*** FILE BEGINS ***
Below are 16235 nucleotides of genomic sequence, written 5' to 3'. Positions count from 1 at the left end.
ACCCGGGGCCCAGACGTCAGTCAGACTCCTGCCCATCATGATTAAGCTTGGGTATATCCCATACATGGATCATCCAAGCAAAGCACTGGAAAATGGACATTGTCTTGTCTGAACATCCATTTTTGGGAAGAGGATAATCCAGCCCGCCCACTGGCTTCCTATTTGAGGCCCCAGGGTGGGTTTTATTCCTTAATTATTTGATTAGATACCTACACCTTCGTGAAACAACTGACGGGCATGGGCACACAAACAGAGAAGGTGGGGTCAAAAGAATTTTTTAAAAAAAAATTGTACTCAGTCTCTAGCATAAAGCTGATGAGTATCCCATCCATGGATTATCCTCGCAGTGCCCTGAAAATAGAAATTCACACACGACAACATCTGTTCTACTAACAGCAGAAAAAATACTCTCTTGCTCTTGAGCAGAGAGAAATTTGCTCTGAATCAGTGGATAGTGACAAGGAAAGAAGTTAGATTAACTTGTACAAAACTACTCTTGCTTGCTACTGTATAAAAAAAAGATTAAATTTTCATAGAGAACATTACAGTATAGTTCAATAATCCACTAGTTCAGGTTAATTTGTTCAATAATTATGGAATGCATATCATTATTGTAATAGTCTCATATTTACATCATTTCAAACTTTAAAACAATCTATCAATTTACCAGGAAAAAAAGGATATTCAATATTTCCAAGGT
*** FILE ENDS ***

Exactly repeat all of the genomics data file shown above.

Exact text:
Below are 16235 nucleotides of genomic sequence, written 5' to 3'. Positions count from 1 at the left end.
ACCCGGGGCCCAGACGTCAGTCAGACTCCTGCCCATCATGATTAAGCTTGGGTATATCCCATACATGGATCATCCAAGCAAAGCACTGGAAAATGGACATTGTCTTGTCTGAACATCCATTTTTGGGAAGAGGATAATCCAGCCCGCCCACTGGCTTCCTATTTGAGGCCCCAGGGTGGGTTTTATTCCTTAATTATTTGATTAGATACCTACACCTTCGTGAAACAACTGACGGGCATGGGCACACAAACAGAGAAGGTGGGGTCAAAAGAATTTTTTAAAAAAAAATTGTACTCAGTCTCTAGCATAAAGCTGATGAGTATCCCATCCATGGATTATCCTCGCAGTGCCCTGAAAATAGAAATTCACACACGACAACATCTGTTCTACTAACAGCAGAAAAAATACTCTCTTGCTCTTGAGCAGAGAGAAATTTGCTCTGAATCAGTGGATAGTGACAAGGAAAGAAGTTAGATTAACTTGTACAAAACTACTCTTGCTTGCTACTGTATAAAAAAAAGATTAAATTTTCATAGAGAACATTACAGTATAGTTCAATAATCCACTAGTTCAGGTTAATTTGTTCAATAATTATGGAATGCATATCATTATTGTAATAGTCTCATATTTACATCATTTCAAACTTTAAAACAATCTATCAATTTACCAGGAAAAAAAGGATATTCAATATTTCCAAGGT